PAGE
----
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The Federal Reserve raised its benchmark interest rate by another 0.75% Wednesday and signaled that hikes could be smaller moving forward. A policy shift could be good news for the stock market, but investors shouldn’t expect a major change anytime soon.

The latest rate hike brings the Fed’s benchmark federal funds rate to a target range of between 3.75% and 4%.

The central bank said in a news release it would take “the cumulative tightening of monetary policy, the lags with which monetary policy affects economic activity and inflation, and economic and financial developments” into account when determining the pace of future rate increases.

Experts interpreted that clause to mean that the central bank is prepared to slow down interest rate hikes depending on how the economy is doing. The Fed also acknowledged the fact that its policy changes take a little while to impact the economy.

That was welcome news for investors that were eagerly awaiting some relief after the sixth hike in the span of a year and the fourth consecutive hike this large. But it does suggest the Fed still plans to keep raising rates.

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What does the latest rate hike mean for the stock market?

Stocks shot up on Wednesday afternoon immediately following the news but tumbled as investors took in the Fed’s still-tough stance on inflation. High interest rates make borrowing and doing business more expensive for companies, which can weigh on their stock prices.

“This strikes us as a clear signal that [the] wave of 75bp hikes is over,” Pantheon Macroeconomics chief economist Ian Shepherdson wrote in a note to clients about the Fed’s comments, “unless the data between now and the December meeting…are unexpectedly awful.”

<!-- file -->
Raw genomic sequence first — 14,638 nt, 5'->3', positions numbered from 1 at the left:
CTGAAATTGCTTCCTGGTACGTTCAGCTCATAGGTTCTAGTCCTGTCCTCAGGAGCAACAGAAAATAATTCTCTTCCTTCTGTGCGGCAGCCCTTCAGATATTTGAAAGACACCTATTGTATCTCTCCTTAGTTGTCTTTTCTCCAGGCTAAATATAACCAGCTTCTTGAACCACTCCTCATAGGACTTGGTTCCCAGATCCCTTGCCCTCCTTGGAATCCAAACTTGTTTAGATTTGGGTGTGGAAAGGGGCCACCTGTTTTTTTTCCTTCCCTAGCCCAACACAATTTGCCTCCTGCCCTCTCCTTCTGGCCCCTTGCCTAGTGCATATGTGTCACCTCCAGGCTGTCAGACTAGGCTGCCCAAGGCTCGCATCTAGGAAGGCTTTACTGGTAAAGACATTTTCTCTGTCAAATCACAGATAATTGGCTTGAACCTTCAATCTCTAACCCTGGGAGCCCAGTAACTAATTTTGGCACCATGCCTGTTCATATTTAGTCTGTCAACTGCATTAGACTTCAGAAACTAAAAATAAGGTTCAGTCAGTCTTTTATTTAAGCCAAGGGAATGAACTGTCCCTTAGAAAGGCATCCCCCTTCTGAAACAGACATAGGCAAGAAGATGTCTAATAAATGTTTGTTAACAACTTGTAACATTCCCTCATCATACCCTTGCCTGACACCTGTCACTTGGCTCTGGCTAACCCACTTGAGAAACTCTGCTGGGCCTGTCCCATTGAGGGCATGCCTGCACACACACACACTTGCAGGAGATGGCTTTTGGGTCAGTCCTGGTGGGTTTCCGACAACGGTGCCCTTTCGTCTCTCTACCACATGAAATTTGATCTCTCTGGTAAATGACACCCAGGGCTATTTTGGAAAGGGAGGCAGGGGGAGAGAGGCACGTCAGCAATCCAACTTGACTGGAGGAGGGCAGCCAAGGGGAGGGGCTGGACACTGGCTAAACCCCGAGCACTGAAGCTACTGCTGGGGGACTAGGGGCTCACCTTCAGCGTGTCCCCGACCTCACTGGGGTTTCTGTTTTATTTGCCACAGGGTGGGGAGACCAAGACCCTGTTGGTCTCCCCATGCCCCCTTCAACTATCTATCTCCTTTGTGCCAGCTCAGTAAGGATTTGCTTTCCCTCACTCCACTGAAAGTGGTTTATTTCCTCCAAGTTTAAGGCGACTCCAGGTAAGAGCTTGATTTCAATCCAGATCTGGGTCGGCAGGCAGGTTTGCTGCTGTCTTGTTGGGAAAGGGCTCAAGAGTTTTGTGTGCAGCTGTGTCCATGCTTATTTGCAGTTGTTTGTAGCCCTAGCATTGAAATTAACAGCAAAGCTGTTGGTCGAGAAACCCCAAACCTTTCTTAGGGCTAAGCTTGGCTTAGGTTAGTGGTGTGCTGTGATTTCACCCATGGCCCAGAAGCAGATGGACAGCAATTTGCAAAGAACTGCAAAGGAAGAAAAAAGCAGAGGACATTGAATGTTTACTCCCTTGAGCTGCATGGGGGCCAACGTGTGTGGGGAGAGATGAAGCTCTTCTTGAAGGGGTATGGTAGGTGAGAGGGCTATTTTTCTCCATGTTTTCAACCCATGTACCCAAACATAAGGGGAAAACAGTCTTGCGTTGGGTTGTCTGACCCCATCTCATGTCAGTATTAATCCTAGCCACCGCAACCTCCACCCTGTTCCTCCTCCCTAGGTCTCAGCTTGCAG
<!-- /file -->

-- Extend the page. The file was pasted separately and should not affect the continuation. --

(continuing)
But don’t expect major changes just yet. Many experts are predicting another 50 basis point hike in December, followed by another smaller hike in 2023 and then a period of steadily high rates.

These major interest rate hikes are intended to slow the rate of inflation, which has been running at its highest level in 40 years, and keep the economy from overheating. Right now, consumer prices are still rising (albeit at a slightly slower rate than they were a few months ago). Prices were 8.2% higher in September than they were a year earlier, according to data from the Bureau of Labor Statistics.

“If you’re expecting a rate cut anytime soon, I wouldn’t hold your breath,” eToro’s U.S. investment analyst Callie Cox said in written commentary shared with Money, adding that “rates could stay high for a while.”

Federal Reserve Chairman Jerome Powell said as much in a press conference on Wednesday afternoon: “It is very premature to think about pausing,” he told reporters.

“We continue to believe that the Fed will stay ‘higher for longer,’” Gargi Chaudhuri, Head of iShares Investment Strategy, Americas said in written commentary, adding that economic growth will slow down.

Luckily, a high-rate environment and a sluggish economy isn’t necessarily bad for investors. It’s a good time to evaluate your investment mix, for instance, and make sure your portfolio matches your risk tolerance. You can also keep your eye out for good buying opportunities, but remember: This isn’t the time to make major changes to your long-term investment plan.

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